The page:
They say if you write a letter to someone, you'll get a letter back. But U.S. senators from Indiana didn't receive exactly what they sought when they corresponded recently with the Department of Veterans Affairs.
Sens. Dan Coats and Joe Donnelly had asked VA Secretary Eric Shinseki in May to verify whether VA clinics in Indiana had manipulated patient waiting times, as has been reported about VA facilities elsewhere.
After Shinseki resigned in the wave of media coverage of patient-care lapses, the senators repeated their request in a letter this month to VA Acting Secretary Sloan Gibson. They also sought an in-person meeting with agency leaders to discuss wait times and scheduling concerns at Hoosier VA clinics, which include a regional medical center in Fort Wayne.
A letter dated June 11 from Gibson referred to allegations of delayed care and employee misconduct at the Phoenix VA Health Care System and to a nationwide initiative to speed care delivery. It offered no information on Indiana facilities but referred the senators to a nationwide audit, released June 9, containing “specific facility-level information, related to average wait times and numbers of appointment requests that have not yet been scheduled.”
Gibson said in his letter that 112 VA sites will require another review to determine the extent of scheduling troubles. He did not mention that those sites include the VA medical center in Indianapolis but not those in Fort Wayne and Marion.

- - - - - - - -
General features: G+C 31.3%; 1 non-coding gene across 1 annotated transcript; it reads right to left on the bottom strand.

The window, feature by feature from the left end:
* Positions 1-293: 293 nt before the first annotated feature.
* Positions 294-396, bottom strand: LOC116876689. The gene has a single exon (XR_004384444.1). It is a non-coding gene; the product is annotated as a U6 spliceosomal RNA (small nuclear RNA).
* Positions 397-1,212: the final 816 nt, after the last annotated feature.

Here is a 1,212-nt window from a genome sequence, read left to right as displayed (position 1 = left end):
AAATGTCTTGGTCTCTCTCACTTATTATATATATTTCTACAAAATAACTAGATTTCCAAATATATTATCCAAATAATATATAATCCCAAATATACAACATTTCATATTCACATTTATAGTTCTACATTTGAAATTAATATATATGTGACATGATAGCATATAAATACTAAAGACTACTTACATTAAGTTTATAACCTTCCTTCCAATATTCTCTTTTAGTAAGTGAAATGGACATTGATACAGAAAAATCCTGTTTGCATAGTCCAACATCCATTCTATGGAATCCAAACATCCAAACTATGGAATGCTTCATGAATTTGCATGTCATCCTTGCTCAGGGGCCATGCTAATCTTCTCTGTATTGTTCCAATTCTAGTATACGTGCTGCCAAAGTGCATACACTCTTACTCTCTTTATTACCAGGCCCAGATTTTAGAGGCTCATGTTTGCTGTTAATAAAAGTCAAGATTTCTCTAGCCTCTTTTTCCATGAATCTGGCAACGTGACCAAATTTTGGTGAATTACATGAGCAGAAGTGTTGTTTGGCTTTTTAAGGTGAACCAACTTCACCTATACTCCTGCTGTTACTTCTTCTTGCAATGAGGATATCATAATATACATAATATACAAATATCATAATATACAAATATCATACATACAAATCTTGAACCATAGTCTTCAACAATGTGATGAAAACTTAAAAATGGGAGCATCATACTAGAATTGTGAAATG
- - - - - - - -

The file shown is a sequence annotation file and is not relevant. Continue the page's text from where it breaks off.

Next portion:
Gibson provided Republican Coats and Democrat Donnelly with VA contact information if they have more questions.
The Journal Gazette asked the senators' offices on Monday whether they are satisfied with Gibson's response to their query.
“The VA's internal audit answered many of the Senator's initial questions, but significant uncertainties about VA facilities in Indiana and across the country remain,” Matt Lahr, communications director for Coats, wrote in an email.
“Given the results of the VA's own audit, Senator Coats will continue to push for an independent investigation into the VA,” he said.
“Ultimately, he believes the VA needs a change of culture to ensure veterans are receiving the care they deserve,” Lahr said.
“Senator Donnelly will not be satisfied until he has a complete understanding of any issues at Indiana VA facilities, as well as the VA's plans to ensure that all Hoosier veterans have timely access to the quality health care they deserve,” Elizabeth Shappell, communications director for Donnelly, wrote in an email.
“The response received from the VA did not address these concerns. While the VA's investigation is ongoing, Senator Donnelly will continue to pursue additional information from the VA in Washington as well as continue to engage with the individual VA health care facilities across the state,” Shappell said.
VA's patient-access audit conducted in mid-May found that 78 patients of the VA Northern Indiana Health Care System, which includes Fort Wayne and Marion medical centers, were waiting at least 90 days for physician appointments.
The audit of the Indianapolis medical center found that 172 patients were waiting that long.